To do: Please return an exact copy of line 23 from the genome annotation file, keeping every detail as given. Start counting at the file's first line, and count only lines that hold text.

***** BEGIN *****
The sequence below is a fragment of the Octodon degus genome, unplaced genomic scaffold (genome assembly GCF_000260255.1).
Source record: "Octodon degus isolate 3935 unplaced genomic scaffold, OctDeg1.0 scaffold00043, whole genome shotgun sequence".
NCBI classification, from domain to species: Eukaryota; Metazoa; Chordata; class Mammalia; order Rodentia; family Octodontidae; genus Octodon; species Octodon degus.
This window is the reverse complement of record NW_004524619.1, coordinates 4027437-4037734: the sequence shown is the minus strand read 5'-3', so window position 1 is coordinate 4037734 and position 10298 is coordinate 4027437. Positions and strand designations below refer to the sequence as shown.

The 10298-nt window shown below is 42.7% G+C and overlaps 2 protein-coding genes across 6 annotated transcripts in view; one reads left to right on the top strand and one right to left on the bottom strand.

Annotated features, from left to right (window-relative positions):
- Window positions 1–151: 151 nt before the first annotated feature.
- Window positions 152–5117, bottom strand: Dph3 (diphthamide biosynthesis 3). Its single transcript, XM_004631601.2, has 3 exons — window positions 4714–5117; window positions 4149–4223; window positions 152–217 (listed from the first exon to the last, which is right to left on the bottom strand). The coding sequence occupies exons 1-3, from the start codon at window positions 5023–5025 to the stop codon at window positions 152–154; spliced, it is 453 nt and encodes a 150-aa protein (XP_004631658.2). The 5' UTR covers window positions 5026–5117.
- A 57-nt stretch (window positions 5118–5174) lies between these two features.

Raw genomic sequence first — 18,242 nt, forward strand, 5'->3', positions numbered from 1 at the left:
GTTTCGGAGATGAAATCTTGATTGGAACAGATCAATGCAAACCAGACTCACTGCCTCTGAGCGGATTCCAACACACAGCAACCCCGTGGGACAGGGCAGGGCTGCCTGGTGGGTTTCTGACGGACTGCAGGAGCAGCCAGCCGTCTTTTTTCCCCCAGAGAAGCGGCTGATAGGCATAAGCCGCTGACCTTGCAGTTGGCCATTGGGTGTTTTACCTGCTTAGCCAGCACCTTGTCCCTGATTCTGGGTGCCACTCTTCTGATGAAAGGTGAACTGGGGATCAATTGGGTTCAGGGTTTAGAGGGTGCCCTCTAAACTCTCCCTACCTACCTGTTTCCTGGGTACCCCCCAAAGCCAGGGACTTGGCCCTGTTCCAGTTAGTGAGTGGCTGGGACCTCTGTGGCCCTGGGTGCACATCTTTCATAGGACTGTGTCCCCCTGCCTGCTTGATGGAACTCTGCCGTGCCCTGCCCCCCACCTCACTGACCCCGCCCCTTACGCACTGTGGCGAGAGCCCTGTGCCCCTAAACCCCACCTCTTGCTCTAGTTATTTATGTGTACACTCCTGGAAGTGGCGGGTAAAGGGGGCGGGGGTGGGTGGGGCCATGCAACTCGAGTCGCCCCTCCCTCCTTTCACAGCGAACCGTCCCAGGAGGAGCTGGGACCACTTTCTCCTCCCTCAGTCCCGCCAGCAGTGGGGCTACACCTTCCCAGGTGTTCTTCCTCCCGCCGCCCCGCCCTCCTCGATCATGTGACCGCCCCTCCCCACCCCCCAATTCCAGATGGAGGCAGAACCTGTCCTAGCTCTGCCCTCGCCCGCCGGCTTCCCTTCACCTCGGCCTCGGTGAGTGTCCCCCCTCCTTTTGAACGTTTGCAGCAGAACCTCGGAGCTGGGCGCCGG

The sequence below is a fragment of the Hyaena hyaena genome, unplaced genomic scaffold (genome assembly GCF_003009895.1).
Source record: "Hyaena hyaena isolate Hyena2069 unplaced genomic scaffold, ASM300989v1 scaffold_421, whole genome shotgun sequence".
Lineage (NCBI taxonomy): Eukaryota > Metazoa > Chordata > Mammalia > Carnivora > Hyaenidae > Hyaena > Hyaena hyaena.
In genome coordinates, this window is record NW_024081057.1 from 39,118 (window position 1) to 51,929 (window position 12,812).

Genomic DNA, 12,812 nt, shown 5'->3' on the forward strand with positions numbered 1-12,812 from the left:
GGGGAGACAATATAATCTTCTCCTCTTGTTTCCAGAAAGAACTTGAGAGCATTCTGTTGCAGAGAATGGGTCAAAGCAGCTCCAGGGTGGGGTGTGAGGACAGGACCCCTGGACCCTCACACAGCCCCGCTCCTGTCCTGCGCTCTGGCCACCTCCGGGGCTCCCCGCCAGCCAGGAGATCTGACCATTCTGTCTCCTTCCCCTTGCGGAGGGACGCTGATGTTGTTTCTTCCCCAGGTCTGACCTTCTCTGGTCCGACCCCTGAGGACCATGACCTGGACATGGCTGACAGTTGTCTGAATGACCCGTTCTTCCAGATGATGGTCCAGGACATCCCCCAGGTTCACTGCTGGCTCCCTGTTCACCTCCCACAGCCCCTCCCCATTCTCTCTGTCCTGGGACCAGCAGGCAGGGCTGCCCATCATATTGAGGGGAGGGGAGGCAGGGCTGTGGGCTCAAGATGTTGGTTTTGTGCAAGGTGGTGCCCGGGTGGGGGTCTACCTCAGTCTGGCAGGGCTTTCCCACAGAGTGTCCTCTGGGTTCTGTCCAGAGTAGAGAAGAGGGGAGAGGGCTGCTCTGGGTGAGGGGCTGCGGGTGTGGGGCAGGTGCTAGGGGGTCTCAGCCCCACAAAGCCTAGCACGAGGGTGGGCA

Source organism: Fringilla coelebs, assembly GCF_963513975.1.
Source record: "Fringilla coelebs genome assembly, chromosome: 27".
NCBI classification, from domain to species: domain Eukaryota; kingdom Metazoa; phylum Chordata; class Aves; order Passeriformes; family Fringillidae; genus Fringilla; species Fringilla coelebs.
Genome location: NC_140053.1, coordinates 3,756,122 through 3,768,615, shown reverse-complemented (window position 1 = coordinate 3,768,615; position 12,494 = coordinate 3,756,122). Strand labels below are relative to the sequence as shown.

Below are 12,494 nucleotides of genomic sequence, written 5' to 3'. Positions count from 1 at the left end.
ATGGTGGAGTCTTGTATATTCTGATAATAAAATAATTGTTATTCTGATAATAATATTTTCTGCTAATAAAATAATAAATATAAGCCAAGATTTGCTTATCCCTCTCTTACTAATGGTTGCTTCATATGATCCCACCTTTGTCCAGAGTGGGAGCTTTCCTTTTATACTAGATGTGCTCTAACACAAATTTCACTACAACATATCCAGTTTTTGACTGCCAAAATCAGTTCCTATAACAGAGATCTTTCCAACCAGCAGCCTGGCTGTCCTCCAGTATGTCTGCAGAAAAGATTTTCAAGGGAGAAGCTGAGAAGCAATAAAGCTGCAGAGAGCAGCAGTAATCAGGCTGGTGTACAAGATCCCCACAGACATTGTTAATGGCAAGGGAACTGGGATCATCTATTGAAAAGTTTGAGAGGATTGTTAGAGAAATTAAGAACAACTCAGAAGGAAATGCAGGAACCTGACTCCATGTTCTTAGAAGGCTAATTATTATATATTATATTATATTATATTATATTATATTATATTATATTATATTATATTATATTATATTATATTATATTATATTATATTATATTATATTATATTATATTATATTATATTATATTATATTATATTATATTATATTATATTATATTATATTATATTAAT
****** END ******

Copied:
ATGGTGGAGTCTTGTATATTCTGATAATAAAATAATTGTTATTCTGATAATAATATTTTCTGCTAATAAAATAATAAATATAAGCCAAGATTTGCTTATCCCTCTCTTACTAATGGTTGCTTCATATGATCCCACCTTTGTCCAGAGTGGGAGCTTTCCTTTTATACTAGATGTGCTCTAACACAAATTTCACTACAACATATCCAGTTTTTGACTGCCAAAATCAGTTCCTATAACAGAGATCTTTCCAACCAGCAGCCTGGCTGTCCTCCAGTATGTCTGCAGAAAAGATTTTCAAGGGAGAAGCTGAGAAGCAATAAAGCTGCAGAGAGCAGCAGTAATCAGGCTGGTGTACAAGATCCCCACAGACATTGTTAATGGCAAGGGAACTGGGATCATCTATTGAAAAGTTTGAGAGGATTGTTAGAGAAATTAAGAACAACTCAGAAGGAAATGCAGGAACCTGACTCCATGTTCTTAGAAGGCTAATTATTATATATTATATTATATTATATTATATTATATTATATTATATTATATTATATTATATTATATTATATTATATTATATTATATTATATTATATTATATTATATTATATTATATTATATTATATTATATTATATTATATTATATTATATTATATTATATTAAT